Visual disturbances are usually experienced as “clumsiness” and are objectively found to be due to visual field changes. The most frequent finding is bitemporal hemianopia, but in advanced cases the defect can progress to concentric contraction of fields and enlargement of the blind spot.
Since the pituitary normally increases in size during pregnancy, headaches are common and bitemporal hemianopia not uncommon in patients with adenomas. These changes almost always revert to normal after delivery, so that aggressive therapy for known pituitary adenomas is not indicated except in cases of rapidly progressive visual loss.
Management of the pregnant woman with a small pituitary adenoma includes early ophthalmologic consultation for formal visual field mapping and repeat examinations once a month or every other month throughout pregnancy.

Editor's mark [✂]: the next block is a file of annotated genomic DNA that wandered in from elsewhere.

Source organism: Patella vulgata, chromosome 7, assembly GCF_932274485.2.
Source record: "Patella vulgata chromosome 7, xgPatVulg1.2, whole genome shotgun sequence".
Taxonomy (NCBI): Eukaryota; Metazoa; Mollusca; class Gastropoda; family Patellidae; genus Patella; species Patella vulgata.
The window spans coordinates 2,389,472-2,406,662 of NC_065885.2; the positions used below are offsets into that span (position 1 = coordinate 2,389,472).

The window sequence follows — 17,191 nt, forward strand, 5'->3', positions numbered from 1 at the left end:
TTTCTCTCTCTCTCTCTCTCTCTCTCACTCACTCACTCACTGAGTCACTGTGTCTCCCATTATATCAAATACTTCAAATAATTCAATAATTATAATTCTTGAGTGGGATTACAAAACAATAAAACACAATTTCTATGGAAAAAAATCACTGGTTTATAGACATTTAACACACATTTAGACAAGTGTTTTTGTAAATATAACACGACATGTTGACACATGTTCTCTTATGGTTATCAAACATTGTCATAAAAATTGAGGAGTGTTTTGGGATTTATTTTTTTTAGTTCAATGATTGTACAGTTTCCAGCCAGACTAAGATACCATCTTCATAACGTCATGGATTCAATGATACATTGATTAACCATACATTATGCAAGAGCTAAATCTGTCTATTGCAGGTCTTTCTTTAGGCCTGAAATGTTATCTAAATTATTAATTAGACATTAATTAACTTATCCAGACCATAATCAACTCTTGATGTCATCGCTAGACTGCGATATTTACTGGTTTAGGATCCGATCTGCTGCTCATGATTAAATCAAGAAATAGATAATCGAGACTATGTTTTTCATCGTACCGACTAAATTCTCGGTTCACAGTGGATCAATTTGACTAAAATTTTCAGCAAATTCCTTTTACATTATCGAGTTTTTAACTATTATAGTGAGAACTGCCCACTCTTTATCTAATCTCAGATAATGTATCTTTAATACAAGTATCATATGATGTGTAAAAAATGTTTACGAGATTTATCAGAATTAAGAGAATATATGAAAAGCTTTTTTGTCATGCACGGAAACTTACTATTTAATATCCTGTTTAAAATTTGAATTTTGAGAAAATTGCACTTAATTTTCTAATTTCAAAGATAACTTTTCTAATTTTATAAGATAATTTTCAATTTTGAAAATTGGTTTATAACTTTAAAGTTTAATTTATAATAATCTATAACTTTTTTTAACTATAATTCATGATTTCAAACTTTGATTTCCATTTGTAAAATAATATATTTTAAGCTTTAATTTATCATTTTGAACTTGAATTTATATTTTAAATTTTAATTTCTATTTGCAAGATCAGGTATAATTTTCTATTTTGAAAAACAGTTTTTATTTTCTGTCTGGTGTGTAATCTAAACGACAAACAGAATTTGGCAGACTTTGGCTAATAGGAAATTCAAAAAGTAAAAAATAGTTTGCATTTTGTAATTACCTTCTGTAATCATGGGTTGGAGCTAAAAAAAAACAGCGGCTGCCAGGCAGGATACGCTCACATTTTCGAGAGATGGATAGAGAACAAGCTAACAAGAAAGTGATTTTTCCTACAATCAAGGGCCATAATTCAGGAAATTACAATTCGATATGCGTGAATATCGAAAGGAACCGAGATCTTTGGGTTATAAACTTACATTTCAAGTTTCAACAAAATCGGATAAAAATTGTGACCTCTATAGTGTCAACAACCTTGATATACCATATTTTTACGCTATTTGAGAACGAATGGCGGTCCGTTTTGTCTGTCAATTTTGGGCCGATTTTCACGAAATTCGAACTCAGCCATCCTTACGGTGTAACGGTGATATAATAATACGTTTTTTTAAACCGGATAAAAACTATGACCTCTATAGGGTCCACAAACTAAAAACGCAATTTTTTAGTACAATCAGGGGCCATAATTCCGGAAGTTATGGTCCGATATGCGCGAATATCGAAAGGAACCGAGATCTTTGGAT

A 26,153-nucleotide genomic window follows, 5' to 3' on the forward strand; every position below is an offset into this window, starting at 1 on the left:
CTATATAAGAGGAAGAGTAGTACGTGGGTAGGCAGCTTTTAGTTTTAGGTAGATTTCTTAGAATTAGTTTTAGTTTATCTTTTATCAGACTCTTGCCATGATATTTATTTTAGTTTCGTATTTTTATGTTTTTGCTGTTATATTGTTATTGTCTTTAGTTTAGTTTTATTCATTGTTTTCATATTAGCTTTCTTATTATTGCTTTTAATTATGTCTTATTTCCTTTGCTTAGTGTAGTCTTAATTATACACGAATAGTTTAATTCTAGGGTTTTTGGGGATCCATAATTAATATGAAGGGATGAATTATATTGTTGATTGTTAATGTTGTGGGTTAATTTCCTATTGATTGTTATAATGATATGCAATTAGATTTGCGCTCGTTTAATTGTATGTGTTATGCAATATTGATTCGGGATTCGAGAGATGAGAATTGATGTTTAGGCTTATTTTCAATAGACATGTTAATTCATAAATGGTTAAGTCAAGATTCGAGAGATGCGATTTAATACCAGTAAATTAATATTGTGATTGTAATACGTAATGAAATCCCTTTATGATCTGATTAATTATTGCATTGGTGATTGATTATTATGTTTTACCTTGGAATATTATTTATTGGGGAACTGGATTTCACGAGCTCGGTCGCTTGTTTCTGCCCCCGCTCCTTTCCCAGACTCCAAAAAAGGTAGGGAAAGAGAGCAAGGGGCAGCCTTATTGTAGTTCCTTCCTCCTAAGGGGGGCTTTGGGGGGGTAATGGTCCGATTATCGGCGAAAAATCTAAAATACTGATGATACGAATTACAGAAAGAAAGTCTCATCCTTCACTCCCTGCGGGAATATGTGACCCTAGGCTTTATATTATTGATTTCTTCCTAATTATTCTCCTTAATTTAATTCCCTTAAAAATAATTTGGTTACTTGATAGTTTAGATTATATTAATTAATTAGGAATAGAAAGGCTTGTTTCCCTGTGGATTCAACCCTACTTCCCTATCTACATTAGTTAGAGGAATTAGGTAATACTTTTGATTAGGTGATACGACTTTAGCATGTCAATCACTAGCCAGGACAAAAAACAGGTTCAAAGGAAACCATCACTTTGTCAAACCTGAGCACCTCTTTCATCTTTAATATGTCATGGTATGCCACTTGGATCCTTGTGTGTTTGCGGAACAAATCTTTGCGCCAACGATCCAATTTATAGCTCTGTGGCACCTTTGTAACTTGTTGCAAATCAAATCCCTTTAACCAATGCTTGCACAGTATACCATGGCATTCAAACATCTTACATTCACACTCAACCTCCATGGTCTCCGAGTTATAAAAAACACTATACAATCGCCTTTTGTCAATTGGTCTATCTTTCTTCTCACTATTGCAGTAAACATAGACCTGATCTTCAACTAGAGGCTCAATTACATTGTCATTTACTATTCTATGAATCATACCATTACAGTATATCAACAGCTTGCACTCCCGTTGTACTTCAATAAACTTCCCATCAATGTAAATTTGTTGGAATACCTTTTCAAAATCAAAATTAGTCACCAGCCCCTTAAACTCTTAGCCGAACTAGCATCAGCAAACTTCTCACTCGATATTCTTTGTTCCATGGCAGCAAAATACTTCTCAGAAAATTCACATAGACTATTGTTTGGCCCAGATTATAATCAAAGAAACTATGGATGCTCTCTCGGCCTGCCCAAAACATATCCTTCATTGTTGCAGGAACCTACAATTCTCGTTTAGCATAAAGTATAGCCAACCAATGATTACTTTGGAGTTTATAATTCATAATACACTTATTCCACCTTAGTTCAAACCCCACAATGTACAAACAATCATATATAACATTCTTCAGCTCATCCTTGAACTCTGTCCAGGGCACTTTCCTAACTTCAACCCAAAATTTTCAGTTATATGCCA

If visual field disturbances are minimal, pregnancy may be allowed to proceed to term. If symptoms become progressively more severe and the fetus is mature, labor should be induced. If symptoms are severe and the fetus is immature, management may consist of transsphenoidal resection of the adenoma or medical treatment with bromocriptine. While bromocriptine inhibits both fetal and maternal pituitary PRL secretion, it does not affect decidual PRL secretion. Bromocriptine appears not to be teratogenic, and no adverse fetal effects have been reported. In most cases it is probably preferable to surgery. The newer, selective dopamine D2 receptor agonist cabergoline has given excellent results in normalizing PRL levels, inducing tumor shrinkage, and minimizing side effects. The data available on pregnancies in which cabergoline was used do not show adverse effects; however, since the data are limited compared with the large numbers for bromocriptine safety, the latter is recommended during pregnancy. Radiation therapy should not be used in pregnancy.